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“For thus says the Lord GOD, “Behold, I Myself will search for My sheep and seek them out.”” Ezekiel 34:11

Growing up, there was no reason to question my faith. In the family I grew up in, being a Christian didn’t just mean going to church, but rather an intense journey of faith, not knowing what each day would bring, facing an assortment of immigration, financial, and health issues that no amount of planning or preparation could resolve on its own, except through God’s grace and provision through miracles.  

After working at the church, I felt like I had gained a greater depth of knowledge to my faith that I had lacked in evangelical churches growing up. I was a ‘good’ Christian who served in the church, had an intellectual understanding of my faith, prayed and heard from God. My faith was invincible, or so I thought.

However, in 2018, I started wrestling with the reason for my faith. Having witnessed the people closest to me experience a time of distance in their own faith amidst my own questioning led me to wonder what the point of it all was. My lifelong experiences of God could not save the amount of apathy I felt towards my faith nor my fear of burning in a pit of fire in hell (somebody please tell me I’m not the only one who grew up reading those terrifying Chick tract comics). I wanted absolutely nothing to do with God, the same God who I credited as having saved my life (literally) and having been with me through all of the pain and suffering I had experienced in my past.

This is where I wish I could tell you that I had a very mature way of working through all of this. However, I did not. I made distressed pleas and complaints to God, all of which ended something like this, “God, I really don’t care, and if you’re real and want me to come back to you, then you’re going to have to make it happen, because I have absolutely no interest in that right now, and can’t foresee myself making it happen.” In the following months, I experienced a strange sense of listlessness. Whenever I was not distracted by work, TV, or social activities, in the moments of quiet in my life, I would feel indescribable anxiety about something I couldn’t place my finger on and tiredness that wasn’t physical, emotional, or mental, something I did not attribute to being spiritual until much later.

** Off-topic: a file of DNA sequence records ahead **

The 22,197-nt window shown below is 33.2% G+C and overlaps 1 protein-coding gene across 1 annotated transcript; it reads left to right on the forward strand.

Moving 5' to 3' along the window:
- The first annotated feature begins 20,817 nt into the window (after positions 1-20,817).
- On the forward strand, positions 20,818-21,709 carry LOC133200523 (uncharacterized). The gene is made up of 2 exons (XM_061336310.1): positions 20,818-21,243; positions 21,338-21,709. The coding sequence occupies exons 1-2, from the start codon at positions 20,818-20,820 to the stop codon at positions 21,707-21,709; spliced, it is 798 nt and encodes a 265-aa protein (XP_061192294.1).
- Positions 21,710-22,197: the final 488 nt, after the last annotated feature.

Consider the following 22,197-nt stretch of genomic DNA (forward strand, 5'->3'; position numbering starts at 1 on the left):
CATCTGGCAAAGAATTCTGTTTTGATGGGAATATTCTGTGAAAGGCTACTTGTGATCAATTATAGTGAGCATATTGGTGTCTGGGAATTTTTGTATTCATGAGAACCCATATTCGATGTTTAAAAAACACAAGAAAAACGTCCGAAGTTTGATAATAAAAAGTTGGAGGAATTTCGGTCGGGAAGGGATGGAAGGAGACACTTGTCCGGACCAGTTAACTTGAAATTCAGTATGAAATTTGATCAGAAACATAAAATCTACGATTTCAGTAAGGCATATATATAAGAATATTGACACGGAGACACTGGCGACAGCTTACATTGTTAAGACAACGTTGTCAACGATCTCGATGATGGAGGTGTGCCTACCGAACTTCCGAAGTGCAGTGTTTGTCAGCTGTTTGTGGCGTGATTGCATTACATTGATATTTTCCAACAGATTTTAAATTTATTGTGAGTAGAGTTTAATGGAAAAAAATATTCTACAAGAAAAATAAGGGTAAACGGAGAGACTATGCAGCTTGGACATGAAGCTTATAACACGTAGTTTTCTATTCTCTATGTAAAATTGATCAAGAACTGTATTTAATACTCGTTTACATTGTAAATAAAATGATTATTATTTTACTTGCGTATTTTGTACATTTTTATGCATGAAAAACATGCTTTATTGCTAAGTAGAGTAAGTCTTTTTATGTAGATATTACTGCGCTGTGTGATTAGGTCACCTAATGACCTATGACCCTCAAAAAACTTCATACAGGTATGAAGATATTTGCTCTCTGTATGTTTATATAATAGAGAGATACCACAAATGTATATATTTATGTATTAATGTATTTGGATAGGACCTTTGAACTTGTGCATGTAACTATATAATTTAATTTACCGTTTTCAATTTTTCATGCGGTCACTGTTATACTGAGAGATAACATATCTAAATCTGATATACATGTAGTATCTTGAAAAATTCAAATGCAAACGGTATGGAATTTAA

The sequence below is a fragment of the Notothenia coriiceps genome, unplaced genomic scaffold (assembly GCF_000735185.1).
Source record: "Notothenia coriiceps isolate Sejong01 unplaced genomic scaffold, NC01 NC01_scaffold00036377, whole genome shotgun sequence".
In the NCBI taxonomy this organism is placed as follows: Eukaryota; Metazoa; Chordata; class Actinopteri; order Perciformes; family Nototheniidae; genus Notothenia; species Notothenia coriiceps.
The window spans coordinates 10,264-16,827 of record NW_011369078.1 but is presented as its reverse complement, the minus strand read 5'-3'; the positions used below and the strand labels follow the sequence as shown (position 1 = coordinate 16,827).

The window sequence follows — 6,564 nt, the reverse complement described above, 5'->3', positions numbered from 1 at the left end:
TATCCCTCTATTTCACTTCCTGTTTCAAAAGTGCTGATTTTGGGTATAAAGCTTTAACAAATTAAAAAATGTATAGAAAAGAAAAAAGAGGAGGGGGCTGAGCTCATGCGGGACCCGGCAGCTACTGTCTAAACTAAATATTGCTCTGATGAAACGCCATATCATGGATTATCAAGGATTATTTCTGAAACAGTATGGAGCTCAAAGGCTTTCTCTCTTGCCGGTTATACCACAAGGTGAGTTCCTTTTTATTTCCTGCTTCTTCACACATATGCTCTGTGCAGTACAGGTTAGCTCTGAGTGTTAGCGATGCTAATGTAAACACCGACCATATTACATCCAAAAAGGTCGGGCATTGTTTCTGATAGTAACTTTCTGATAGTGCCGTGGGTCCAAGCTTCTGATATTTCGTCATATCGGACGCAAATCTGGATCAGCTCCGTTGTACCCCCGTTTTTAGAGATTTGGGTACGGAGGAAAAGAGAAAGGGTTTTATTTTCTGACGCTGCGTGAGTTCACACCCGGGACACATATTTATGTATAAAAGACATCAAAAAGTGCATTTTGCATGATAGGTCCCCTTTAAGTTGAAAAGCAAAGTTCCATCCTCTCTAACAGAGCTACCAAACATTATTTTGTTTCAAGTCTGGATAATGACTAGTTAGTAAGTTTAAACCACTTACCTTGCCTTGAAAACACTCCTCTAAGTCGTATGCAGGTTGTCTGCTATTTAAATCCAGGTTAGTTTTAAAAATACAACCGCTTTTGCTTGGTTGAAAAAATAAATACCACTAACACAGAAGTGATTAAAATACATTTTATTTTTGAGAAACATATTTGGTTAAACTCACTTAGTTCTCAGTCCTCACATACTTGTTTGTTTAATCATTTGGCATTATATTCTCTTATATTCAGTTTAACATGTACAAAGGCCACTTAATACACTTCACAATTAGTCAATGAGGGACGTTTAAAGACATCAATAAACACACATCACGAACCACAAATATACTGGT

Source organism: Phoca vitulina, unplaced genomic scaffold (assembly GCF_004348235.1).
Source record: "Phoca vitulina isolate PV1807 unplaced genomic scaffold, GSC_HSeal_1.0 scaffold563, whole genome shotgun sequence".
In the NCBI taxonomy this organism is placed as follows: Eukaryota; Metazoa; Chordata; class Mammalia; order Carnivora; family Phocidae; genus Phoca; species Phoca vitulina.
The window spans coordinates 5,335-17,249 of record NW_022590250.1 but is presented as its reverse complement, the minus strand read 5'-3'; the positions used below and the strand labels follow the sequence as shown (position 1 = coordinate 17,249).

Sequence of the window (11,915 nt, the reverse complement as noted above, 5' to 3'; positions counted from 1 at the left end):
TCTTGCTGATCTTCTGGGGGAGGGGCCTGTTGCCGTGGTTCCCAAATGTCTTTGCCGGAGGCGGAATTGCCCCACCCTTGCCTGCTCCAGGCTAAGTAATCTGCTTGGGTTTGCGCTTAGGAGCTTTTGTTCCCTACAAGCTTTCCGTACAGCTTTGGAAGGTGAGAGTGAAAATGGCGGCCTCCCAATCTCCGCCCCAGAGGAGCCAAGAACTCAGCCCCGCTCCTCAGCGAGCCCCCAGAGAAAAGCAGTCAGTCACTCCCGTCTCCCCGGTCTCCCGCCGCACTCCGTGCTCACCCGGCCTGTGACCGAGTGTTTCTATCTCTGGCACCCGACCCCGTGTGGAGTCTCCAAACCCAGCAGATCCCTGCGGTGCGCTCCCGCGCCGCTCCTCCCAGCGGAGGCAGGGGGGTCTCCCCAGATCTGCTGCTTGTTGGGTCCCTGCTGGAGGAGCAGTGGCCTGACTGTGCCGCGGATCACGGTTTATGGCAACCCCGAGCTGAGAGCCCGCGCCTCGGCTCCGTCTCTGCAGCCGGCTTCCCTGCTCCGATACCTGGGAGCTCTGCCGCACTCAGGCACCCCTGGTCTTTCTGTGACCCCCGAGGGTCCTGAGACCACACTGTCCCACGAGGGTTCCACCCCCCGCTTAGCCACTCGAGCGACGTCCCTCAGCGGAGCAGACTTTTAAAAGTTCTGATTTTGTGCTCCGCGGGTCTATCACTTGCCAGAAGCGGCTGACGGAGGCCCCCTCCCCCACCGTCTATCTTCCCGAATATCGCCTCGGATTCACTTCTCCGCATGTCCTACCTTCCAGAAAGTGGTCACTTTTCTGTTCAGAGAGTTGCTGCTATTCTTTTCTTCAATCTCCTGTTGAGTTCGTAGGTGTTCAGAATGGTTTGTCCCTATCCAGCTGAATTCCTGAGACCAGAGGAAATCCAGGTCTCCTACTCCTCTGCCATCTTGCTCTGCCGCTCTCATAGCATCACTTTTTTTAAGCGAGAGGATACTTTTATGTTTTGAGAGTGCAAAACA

I did not pray to God again, until later when I decided to pray about a few job prospects for my parents’ sake, as it would have affected them in some way. While I was at it, I figured I might as well try to reconnect with God, because I was so uneasy and I felt the need to do something meditative to ease the uneasiness. I would tell Him how tired I was; pray about my job prospects, and soon I ran out of things to say. All I could do was sit quietly and stare out into the distance from wherever I was, mind blank. In one of these moments, I decided to let myself rest and wait. If God wanted me to return to faith in Him, He would make it happen. I resigned myself to the fact that I had no means to go back on my own and I let go of the fear of it. I let myself do what I wanted, and to escape the anxious feeling that cropped up at times, I spent most of my free time reading the psalms, listening to quiet instrumentals, or sitting outside and journaling.

Somehow, in that time and space, I finally understood the grace of God. When I reached an all-time low in my lack of faith, I was disoriented, anxious, and had no interest or reason to seek God. How I even turned to God again is a mystery to me, and nothing I did out of my own volition. It is something I can only attribute to God, for having answered my desperate plea from months previous. He chose me, a person who wanted nothing to do with Him. I had no good deeds to give Him. The only thing I could give him was my own disinterested heart, and He took it, and made it His own.

“You did not choose me, but I chose you and appointed you so that you might go and bear fruit - fruit that will last - and so that whatever you ask in my name the Father will give you.” John 15:16

Having realized this, I finally felt free. He asked for us, empty-handed. It might seem like being subservient and weak, but to me, I finally knew what it meant to come to God with no agenda, no good responsible duties on hand to offer, but just me, as I am, like a friend. And life has never been more beautiful. For the first time, I felt incredibly grateful to be alive.

Of course, this is not a happy ending story. I am still regaining my step in life and recovering my energy. I still have not figured out my future. There are still things I struggle with and still many unanswered prayers that I am waiting on. There will be more hurdles down the road, and more I can learn about God. The thing that has changed is my perspective on God, which has changed my faith. Faith has seasons, and with each new season comes a renewal in faith and a new perspective gained. I hope that if your faith is dry, apathetic, non-existent, or exhausting, then you will receive a new faith in Christ that leads you to freedom and joy.


Sarah is a church attendee who has been at Redemption since she was an undergraduate student. She really loves cats (especially her parents’ cat), hiking, eating Asian food, and reading (A LOT). If you want a good book to read this lent season, she recommends “Til We Have Faces” by C.S. Lewis. She is usually found hidden in the back of the church on Sundays. Come say ‘hi!’